Right now, as Pew research tells us the church in America is shrinking, and church institutions wage civil war over who is allowed membership, the shape and size of the body of Christ is up for debate. My suspicion is that there are two primary narratives at work organizing our communities and defining what it means to be “people” and specifically “people of God.” The first, which I will call “church” (for lack of a better term) is drawn from the testimony of Scripture, which tells the story of Israel’s election as a people through whom which God chose to redeem creation. The second, which I will refer to as “policing,” is not limited to the public institutions known as “police,” but points towards the ways that communities maintain standards of purity and membership.
Through the next three posts I will attempt to open up discussion by first laying out my account of how Scripture describes the formation and identity of the people of God. The next post will address the tension inherent in this kind of identity. The final post will explain how I understand “policing” as a way of organizing communities, and how the church as the people of God can resist this narrative and rediscover a covenantal identity.
The church is firstly those who were not a people, but have become a people by the command of God (1 Peter 2:10). This means that any prior appeals to identity must be called into question in light of the new identity that has been bestowed by God’s election. Though Abraham was of Ur, God summoned him out, and his identity as one chosen by God was revealed in time to be not on the basis of his prior identity as a son of Ur. Furthermore, the command of God placed him on a tenuous trajectory. He neither knew where he was going nor claimed any agency in determining it.
God’s promises to Israel through Abraham were not a matter of genetics. Those who were not sons of Abraham became sons of Abraham, and thus we know that Israel as a people were not constituted simply by an accident of genealogy, but by covenantal participation. The cultural hegemony at work in Egypt was almost strong enough to create the impression that social status, power and identity were the product of ethnic essentialism. This force sorted out people by where they ended up – Egyptians were the ones with power and Israelites the ones enslaved. Moses was the case that called this into question. By birth he was of Israel, but had become known as one of Pharaoh, and had gained the privileges which accompanied that identity. When Moses encountered God in Midian, he was confronted with a new reality. First, God revealed His intention to supplant the existing order in Egypt. Then, God promised to be with Moses, as Moses participated in this direct action. The way for Moses to become again one of the people of God was by participation in God’s saving work. Nothing had been determined beforehand – his future identity was very much hanging in the balance. His obedience (inconsistent though it was) created the possibility for the people whom God had chosen to experience in real history the nature of what it meant to be chosen. And this chosenness flowed beyond those who had known themselves before to be of Abraham – Exodus 12:38 says “a mixed crowd” came up from Egypt. In the wilderness, a people who were not a people began to learn what it meant to be the people of God.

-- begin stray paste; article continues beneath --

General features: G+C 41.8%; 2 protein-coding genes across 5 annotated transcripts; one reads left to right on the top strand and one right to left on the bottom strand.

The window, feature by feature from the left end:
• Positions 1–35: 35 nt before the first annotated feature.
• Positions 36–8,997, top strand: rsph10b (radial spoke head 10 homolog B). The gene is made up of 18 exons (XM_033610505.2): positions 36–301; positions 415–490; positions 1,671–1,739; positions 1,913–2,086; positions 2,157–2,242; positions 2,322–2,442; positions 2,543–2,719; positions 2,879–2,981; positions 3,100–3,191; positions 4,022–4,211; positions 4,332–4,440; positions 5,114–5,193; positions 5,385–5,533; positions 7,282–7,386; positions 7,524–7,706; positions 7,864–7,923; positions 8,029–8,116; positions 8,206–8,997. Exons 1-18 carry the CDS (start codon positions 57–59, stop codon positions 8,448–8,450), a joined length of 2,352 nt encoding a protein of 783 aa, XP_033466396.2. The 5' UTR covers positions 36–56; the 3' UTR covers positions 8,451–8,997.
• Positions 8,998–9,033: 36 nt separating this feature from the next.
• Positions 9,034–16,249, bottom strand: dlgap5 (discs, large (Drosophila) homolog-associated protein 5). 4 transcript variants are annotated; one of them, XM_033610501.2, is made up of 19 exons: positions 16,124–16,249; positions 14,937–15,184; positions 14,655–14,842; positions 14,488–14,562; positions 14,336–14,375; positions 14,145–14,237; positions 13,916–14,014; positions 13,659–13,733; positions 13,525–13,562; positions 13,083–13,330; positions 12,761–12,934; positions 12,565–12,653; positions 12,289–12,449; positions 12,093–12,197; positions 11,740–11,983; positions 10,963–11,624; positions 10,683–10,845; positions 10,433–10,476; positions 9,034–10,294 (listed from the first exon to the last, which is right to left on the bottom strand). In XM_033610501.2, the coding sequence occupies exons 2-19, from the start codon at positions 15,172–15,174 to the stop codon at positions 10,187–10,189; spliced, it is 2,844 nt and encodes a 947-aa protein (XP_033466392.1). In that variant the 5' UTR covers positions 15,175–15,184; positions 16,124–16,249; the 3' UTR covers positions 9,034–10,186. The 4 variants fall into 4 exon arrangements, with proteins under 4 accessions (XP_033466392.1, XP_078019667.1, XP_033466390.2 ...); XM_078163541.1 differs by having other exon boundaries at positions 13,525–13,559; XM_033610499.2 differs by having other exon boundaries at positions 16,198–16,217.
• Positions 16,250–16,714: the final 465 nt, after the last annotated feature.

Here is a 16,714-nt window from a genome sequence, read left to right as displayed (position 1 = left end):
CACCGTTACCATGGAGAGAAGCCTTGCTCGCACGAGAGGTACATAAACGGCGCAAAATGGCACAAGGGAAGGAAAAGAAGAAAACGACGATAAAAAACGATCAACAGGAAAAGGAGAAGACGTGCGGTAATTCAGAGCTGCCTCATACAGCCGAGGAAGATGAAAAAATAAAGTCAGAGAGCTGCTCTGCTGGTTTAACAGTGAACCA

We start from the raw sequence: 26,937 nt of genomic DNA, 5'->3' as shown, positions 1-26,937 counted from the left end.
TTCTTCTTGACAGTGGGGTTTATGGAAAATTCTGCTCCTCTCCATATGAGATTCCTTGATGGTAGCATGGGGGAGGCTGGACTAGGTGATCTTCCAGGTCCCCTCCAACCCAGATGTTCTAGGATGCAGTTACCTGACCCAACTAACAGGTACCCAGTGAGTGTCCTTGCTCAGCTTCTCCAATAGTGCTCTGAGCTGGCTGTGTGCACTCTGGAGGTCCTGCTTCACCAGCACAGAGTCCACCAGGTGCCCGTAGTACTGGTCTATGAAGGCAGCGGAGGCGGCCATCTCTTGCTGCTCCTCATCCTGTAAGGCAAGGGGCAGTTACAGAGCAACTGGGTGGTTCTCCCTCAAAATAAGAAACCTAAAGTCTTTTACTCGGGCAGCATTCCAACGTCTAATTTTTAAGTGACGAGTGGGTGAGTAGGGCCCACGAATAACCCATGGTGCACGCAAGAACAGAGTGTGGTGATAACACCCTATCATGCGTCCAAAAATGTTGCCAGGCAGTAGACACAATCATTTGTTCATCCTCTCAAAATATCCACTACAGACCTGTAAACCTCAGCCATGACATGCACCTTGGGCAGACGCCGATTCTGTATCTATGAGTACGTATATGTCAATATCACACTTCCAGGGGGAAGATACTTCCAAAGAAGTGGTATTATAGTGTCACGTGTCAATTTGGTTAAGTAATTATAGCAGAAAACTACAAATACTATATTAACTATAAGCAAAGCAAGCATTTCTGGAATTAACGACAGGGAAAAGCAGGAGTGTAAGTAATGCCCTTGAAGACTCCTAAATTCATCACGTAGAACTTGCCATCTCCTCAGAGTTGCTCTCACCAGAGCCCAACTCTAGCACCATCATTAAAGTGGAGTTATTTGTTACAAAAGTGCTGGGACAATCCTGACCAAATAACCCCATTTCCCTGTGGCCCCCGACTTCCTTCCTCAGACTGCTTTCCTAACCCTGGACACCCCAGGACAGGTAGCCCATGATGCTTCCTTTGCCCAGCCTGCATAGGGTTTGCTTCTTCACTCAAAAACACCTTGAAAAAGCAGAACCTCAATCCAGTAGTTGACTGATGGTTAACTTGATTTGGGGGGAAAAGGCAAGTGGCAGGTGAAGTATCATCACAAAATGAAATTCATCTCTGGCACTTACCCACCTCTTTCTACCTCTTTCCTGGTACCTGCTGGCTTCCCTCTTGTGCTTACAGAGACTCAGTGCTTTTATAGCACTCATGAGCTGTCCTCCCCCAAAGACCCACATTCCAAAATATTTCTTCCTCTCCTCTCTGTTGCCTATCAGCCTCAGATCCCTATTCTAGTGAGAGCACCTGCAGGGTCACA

This revelation was made possible by God’s process of election. God has not chosen to reveal himself and his nature to humanity as only a concept, or as a disembodied force which acts outside history. God does not simply say that he is love and leave us to guess at what that means. As Karl Barth says:
He elects the way in which His love shall be shown…He elects creation, man, the human race, as the sphere in which He wills to be gracious. But the existence of creation and of the human race does not constrain Him in the future exercise of grace. He elects even within this sphere. He elects the man of Nazareth.1
The constitution of Israel as ones who were covenantally related to God gave shape to a gospel in which God confronts humanity with its true identity as chosen and beloved. Through the work of saving Israel, and even through the discipline evidenced when Israel failed, the nations were confronted with a witness to the reality of what God was like. The particularity of God’s election was not a limiting factor on His will to save. God revealed himself not to be the property of Israel, but a universal God who was interested in the salvation and redemption of all nations.
God, like the rest of us, had to start somewhere. The particular place where God has historically chosen to reveal himself has been in a people that were not chosen by the organizing powers of human culture. It is because of his concern for all people that he shows himself strong on behalf of the weak. In a world of corruption and oppression, it is not enough for the divine presence to be seen as equally, abstractly supportive of all people. In his particular, active election of the weak, he is concretely demonstrating his power, his character, and opening up the possibility for redemption of the strong. Other gods could be seen as favoring the strong (or in fact, the strong could claim their position as evidence of God’s favor). But Yahweh does not pile on. That is why even as he shaped Israel into a regional power, he continually instructed them to care for the marginalized. When Israel refused, they found themselves in conflict with their own God.
1. Karl Barth, The Doctrine of God Part Two, ed. G. W. Bromiley and T. F. Torrance. (Edinburgh: Bloomsbury T&T Clark, 1957), 11.